By | March 26, 2019
education,indian educational system,teacherapp
To effect a large-scale transformation in education, what is needed is a comprehensive approach to coordinate academic and administrative change.(HT File Photo)

Approximately 29% of India’s population is below the age of 14, and, at 250 million, we have the highest number of school-going students in the world. Unfortunately, we also have a public education system that is failing the young population by denying them quality education.

To effect a large-scale transformation in education, a systemic approach, consisting of comprehensive and coordinated set of academic and administrative reforms, is needed. Academic interventions like competence-linked teaching, learning and assessments need to be accompanied by an overhaul of the existing governance structures.

Some states like Haryana, Rajasthan, Himachal Pradesh, Andhra Pradesh, Jharkhand, Madhya Pradesh and Odisha have implemented these system-level reforms, leading to many early successes. Here are five key lessons that emerge from these comprehensive change programmes that can be useful for other states in their effort to improve their public education systems.

One, embed grade competence in all classroom transactions: More than half of our children studying in government schools lack competencies appropriate to their grade levels, which when accumulated over the years, lead to significant learning gaps. This is because teachers focus on syllabus completion instead of emphasising the attainment of competencies. Haryana has instituted a system of saksham taalika that takes the shape of a table that defines grade competencies for all subjects for each two-month cycle in an academic year. These grade competencies are mapped to all teaching and learning material — specific chapters in the text books, state designed remedial programmes and teacher training programmes. To close the loop, assessments are conducted and mapped to the grade competence framework with standardised statewide Summative Assessment Tests (SATs), conducted every two months to track progress on these metrics over time.

Two, ingrain human enablement in the system: For quality delivery of education, it is important to empower frontline workers such as teachers as well as those working in the background such as education officers, state board officials, etc. with appropriate skills and resources. In recognition of this, states have taken several steps. Himachal Pradesh, for example, has launched the TeacherApp, which is a tech-based teacher training platform that provides bite-sized content for easy consumption by teachers. Remote training ensures that teachers do not lose time in travel and can upskill themselves continuously. Another great example of human enablement comes from Andhra Pradesh where an assessment cell has been created with 13 subject matter experts. This cell aims to build capacity of relevant stakeholders.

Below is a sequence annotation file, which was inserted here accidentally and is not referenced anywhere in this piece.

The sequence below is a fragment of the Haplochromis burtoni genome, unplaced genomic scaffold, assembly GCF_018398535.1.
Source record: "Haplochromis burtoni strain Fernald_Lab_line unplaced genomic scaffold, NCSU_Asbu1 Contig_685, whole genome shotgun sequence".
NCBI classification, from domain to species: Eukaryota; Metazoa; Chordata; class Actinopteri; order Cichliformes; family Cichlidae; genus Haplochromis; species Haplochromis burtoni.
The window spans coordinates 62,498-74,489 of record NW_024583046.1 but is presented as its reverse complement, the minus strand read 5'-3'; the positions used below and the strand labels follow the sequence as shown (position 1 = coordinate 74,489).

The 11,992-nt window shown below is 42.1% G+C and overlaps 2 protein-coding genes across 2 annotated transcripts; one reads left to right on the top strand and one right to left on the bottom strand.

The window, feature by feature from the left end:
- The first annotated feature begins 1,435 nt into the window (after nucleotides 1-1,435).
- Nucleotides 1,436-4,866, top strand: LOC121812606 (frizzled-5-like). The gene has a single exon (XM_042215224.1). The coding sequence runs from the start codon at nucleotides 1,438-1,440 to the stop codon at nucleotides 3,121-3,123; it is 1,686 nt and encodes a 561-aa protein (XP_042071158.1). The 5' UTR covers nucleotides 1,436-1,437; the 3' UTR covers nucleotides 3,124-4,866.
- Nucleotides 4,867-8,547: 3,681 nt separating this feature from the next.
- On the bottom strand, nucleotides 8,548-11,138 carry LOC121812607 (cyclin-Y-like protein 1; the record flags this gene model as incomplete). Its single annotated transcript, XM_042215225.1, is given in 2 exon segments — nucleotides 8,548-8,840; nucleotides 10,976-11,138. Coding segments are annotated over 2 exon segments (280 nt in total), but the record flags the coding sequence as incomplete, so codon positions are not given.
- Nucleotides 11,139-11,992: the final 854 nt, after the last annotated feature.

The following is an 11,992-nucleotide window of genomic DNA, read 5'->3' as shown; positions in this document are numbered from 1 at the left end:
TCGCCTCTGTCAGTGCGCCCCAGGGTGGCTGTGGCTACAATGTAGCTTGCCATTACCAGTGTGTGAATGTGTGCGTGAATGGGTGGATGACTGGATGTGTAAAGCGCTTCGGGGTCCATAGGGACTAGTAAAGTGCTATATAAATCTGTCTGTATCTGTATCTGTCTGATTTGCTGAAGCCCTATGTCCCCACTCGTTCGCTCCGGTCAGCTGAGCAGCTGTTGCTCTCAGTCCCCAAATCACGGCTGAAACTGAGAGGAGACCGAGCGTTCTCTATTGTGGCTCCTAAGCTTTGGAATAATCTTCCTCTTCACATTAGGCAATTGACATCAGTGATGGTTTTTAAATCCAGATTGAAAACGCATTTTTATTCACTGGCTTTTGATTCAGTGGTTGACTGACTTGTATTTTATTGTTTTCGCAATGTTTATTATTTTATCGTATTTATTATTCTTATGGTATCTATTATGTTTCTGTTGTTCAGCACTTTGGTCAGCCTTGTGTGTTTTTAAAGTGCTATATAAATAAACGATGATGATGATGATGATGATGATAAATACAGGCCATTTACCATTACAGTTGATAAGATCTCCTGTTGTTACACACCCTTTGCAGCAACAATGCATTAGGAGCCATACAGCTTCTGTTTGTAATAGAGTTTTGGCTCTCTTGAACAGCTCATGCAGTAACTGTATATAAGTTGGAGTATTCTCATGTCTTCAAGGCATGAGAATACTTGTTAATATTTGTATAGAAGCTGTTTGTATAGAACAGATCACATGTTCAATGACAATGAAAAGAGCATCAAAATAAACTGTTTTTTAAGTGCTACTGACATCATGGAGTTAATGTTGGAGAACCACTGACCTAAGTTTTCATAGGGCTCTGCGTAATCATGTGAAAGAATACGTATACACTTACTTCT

Three, leverage data/ technology to improve efficiency: According to a report by the National Institute of Education Planning and Administration (NIEPA), teachers spend less than one-fifth of their time on teaching activities, with more than double their teaching time being spent on administrative activities such as data collection, material distribution and redressing their human resource and personnel issues. It is widely accepted that accountability in delivery of services is achieved when stakeholders are enabled to better perform their core functions by minimising time and labour on tasks removed from their primary responsibilities. In acknowledgement of this, states like Rajasthan have sought to free up teacher time by creating an enterprise system like the shaala darpan web portal. This portal allows for faster grievance redressal, online transfers and postings, and acts as a single source for all school-related data, eliminating the need for repeated data collection for various material distribution and other activities.

Four, strengthen monitoring and evaluation systems: Most states have an established system of inspection of schools by the education department to ascertain their quality, but the reality is that the target numbers of school inspections are rarely met because of manpower shortages. Mindful of this, states like Andhra Pradesh have created systems that set in place publicly available, real time and data backed monitoring mechanisms.

Five, build momentum through a public campaign: All the above interventions are dependent on stakeholder commitment and their consistent high performance. This can only be brought about by a steadfast political and bureaucratic commitment to the goal of improving learning outcomes. A dynamic campaign with the support of highest levels of political leadership needs to be built to provide momentum and align all stakeholders on a single transformation road map.

While these interventions are replicable everywhere, their success or failure ultimately rests on a state’s ability to move these parts simultaneously. Given the right momentum, these interventions can, over time, mature into transformative juggernauts such that they both individually thrive, and collectively drive the education system to produce consistently better outcomes.